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Blue Jays put up admirable effort against Rays

Faced with early six-run deficit, Toronto makes rivals sweat until end

TORONTO -- The Blue Jays' 2013 season officially came to an end on Sunday afternoon, but not before they delivered one last scare to the Rays.

Toronto didn't want to be in the role of spoiler yet again this season, especially after entering the year with lofty expectations of the playoffs. But that's the situation the club found itself in, and it almost resulted in a costly blow to Tampa Bay.

The Blue Jays nearly rallied from a seven-run deficit before ultimately coming up just short in a 7-6 loss to the Rays in a game that had significant consequences for the American League Wild Card.

"I really enjoyed the way we finished up these last three days," Blue Jays manager John Gibbons said. "We played some really good baseball. Even today, I didn't see that coming ... the guys hung in there, and we made a run late and had a shot. I was pretty proud of them for that.

"As tough as the year was, I got a lot of satisfaction and I found out a lot of things about some of the guys in there and had a lot of enjoyment along the way as well."

Toronto entered play on Sunday looking for one final upset over a Tampa Bay team in desperate need of a victory to improve its chances of reaching the postseason. To their credit, the Blue Jays made things extremely difficult for the Rays by taking the first two games of the series and making it close in the finale.

The rally started in the sixth inning, when veteran Mark DeRosa had a two-run double and J.P. Arencibia added a sacrifice fly during the three-run frame. Toronto then scored another run in the seventh on an RBI double by Brett Lawrie before loading the bases with one out. Rays manager Joe Maddon went to Joel Peralta out of the bullpen and the effective late-inning reliever got Adam Lind to ground into an inning-ending double play.

The rally continued in the eighth as Toronto put two runners on to chase Peralta. Rays closer Fernando Rodney entered with two outs, but he surrendered a pair of RBI singles to Jose Reyes and Anthony Gose before he could get out of the jam. He barely escaped similar troubles in the ninth to keep the Rays' season alive.

"I've never been a part of anything like that," Maddon said. "Emotions were going up and down that whole game, but it was a fun game."

The Blue Jays' early hole was dug when Todd Redmond was unable to pitch his way out of the first inning. The 28-year-old surrendered two doubles, two singles and a walk before he was pulled by Gibbons with two outs in the inning.

Toronto was already down, 3-0, at the time of the pitching change, and three more runs came around to score after right-hander Neil Wagner entered the game. Wagner eventually surrendered a two-run double to Jose Lobaton and an RBI single to Yunel Escobar.

Redmond was charged with five of those runs, but he can take solace in becoming a surprise contributor to the Blue Jays' rotation this season. He was picked up off waivers earlier in the year and was an emergency fill-in midway through the season after a series of injuries to Toronto's pitching staff.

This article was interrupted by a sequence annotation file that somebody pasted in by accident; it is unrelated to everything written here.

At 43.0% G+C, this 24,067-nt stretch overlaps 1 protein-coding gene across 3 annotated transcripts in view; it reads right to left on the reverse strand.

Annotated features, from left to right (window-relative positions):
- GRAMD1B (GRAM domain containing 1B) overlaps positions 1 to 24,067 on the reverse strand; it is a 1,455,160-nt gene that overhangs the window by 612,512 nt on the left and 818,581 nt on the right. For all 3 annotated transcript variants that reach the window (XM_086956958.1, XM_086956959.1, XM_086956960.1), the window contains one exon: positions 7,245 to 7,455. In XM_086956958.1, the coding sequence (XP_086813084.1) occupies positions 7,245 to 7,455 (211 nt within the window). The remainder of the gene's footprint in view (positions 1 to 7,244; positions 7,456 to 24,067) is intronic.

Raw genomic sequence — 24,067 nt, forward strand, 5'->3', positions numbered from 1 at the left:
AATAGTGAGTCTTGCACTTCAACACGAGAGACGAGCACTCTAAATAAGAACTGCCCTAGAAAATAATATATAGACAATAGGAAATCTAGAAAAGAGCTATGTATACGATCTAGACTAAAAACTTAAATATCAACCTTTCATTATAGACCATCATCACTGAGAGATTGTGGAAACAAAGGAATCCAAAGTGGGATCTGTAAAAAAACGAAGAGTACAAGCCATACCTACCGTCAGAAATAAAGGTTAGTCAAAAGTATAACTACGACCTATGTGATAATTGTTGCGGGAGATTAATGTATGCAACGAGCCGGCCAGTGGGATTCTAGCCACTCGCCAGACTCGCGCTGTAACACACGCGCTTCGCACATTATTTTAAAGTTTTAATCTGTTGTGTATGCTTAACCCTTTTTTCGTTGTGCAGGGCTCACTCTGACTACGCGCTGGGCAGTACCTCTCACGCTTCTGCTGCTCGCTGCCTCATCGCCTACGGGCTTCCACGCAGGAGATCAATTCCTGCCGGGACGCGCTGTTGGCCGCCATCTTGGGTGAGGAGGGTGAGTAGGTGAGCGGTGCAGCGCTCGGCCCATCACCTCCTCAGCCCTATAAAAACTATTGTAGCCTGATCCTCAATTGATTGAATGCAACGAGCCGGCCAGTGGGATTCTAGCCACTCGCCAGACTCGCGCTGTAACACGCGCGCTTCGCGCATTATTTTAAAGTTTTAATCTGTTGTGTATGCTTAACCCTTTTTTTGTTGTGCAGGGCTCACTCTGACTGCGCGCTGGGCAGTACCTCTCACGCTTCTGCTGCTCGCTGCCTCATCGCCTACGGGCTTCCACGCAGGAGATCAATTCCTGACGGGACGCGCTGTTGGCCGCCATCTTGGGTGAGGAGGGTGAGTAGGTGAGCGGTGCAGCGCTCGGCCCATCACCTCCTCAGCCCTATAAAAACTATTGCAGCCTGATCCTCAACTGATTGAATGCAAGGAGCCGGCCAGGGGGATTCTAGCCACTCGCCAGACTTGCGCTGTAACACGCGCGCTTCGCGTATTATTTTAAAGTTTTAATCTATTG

The native of Florida responded by making 14 starts for the club and allowed three runs or fewer in all but two of those outings. Redmond has made a statement for next season, and while he may not be in the mix for a rotation spot, a case has been made to at least be used as a swingman out of the bullpen.

But in some ways, seeing a starting pitcher chased before the end of the first inning was a rather fitting way for the Blue Jays' season to end, because that area turned out to be the club's biggest weakness this year.

"I think that's the main issue we need to hit," Gibbons said of the need to upgrade his rotation. "But we're not alone -- there's only a handful of teams that are set with what they have. Everyone's looking year after year but that's the one area that really jumped out at us.

"We've also seen some good things, we liked the way [J.A.] Happ finished strong. Even Todd Redmond, the way he has been pitching, that was a tough way for him to go out because that wasn't him, he has pitched a heck of a lot better than that but that's the one area."

The Rays' victory and Texas' win later Sunday afternoon meant the two clubs have finished even for the second AL Wild Card spot, forcing a tiebreaker on Monday to see who advances to the AL Wild Card Game against Cleveland.

The Blue Jays, on the other hand, will go their separate ways for the winter.

"When we got to Spring Training, there were a lot of expectations about our ballclub and now to go home without making the playoffs, it's disappointing," Reyes said. "But the talent is still here, hopefully next year we come out of the gate quick and winning and everything will be OK. We need everybody to stay healthy the full season and go from there."

Gregor Chisholm is a reporter for Read his blog, North of the Border, and follow him on Twitter @gregorMLB.
Read More: Toronto Blue Jays, Todd Redmond, Neil Wagner, Mark DeRosa, Anthony Gose, Brett Lawrie, Jose Reyes